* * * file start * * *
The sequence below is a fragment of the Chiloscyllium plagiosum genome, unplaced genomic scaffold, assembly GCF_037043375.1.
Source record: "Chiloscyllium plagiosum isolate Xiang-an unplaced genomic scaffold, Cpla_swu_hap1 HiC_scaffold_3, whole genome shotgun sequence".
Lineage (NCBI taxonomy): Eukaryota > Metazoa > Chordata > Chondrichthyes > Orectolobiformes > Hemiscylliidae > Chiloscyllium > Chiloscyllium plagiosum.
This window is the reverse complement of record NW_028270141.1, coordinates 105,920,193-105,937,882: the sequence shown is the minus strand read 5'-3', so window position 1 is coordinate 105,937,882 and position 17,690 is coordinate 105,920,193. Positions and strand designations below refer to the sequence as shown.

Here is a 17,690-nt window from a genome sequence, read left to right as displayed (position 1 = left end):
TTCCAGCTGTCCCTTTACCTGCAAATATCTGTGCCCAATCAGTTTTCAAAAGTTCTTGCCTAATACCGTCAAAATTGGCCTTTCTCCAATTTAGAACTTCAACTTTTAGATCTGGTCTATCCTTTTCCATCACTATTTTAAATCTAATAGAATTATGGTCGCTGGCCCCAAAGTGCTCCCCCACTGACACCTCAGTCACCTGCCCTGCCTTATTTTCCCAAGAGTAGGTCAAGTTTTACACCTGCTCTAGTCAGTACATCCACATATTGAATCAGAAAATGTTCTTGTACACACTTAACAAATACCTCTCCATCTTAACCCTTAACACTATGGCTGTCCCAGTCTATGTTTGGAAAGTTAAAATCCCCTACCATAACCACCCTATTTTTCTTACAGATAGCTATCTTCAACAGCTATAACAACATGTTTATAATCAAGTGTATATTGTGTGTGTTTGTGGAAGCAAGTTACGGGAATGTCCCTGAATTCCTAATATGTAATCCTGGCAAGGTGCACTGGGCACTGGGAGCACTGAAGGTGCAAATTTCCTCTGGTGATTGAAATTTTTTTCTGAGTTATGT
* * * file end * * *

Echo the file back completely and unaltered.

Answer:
The sequence below is a fragment of the Chiloscyllium plagiosum genome, unplaced genomic scaffold, assembly GCF_037043375.1.
Source record: "Chiloscyllium plagiosum isolate Xiang-an unplaced genomic scaffold, Cpla_swu_hap1 HiC_scaffold_3, whole genome shotgun sequence".
Lineage (NCBI taxonomy): Eukaryota > Metazoa > Chordata > Chondrichthyes > Orectolobiformes > Hemiscylliidae > Chiloscyllium > Chiloscyllium plagiosum.
This window is the reverse complement of record NW_028270141.1, coordinates 105,920,193-105,937,882: the sequence shown is the minus strand read 5'-3', so window position 1 is coordinate 105,937,882 and position 17,690 is coordinate 105,920,193. Positions and strand designations below refer to the sequence as shown.

Here is a 17,690-nt window from a genome sequence, read left to right as displayed (position 1 = left end):
TTCCAGCTGTCCCTTTACCTGCAAATATCTGTGCCCAATCAGTTTTCAAAAGTTCTTGCCTAATACCGTCAAAATTGGCCTTTCTCCAATTTAGAACTTCAACTTTTAGATCTGGTCTATCCTTTTCCATCACTATTTTAAATCTAATAGAATTATGGTCGCTGGCCCCAAAGTGCTCCCCCACTGACACCTCAGTCACCTGCCCTGCCTTATTTTCCCAAGAGTAGGTCAAGTTTTACACCTGCTCTAGTCAGTACATCCACATATTGAATCAGAAAATGTTCTTGTACACACTTAACAAATACCTCTCCATCTTAACCCTTAACACTATGGCTGTCCCAGTCTATGTTTGGAAAGTTAAAATCCCCTACCATAACCACCCTATTTTTCTTACAGATAGCTATCTTCAACAGCTATAACAACATGTTTATAATCAAGTGTATATTGTGTGTGTTTGTGGAAGCAAGTTACGGGAATGTCCCTGAATTCCTAATATGTAATCCTGGCAAGGTGCACTGGGCACTGGGAGCACTGAAGGTGCAAATTTCCTCTGGTGATTGAAATTTTTTTCTGAGTTATGT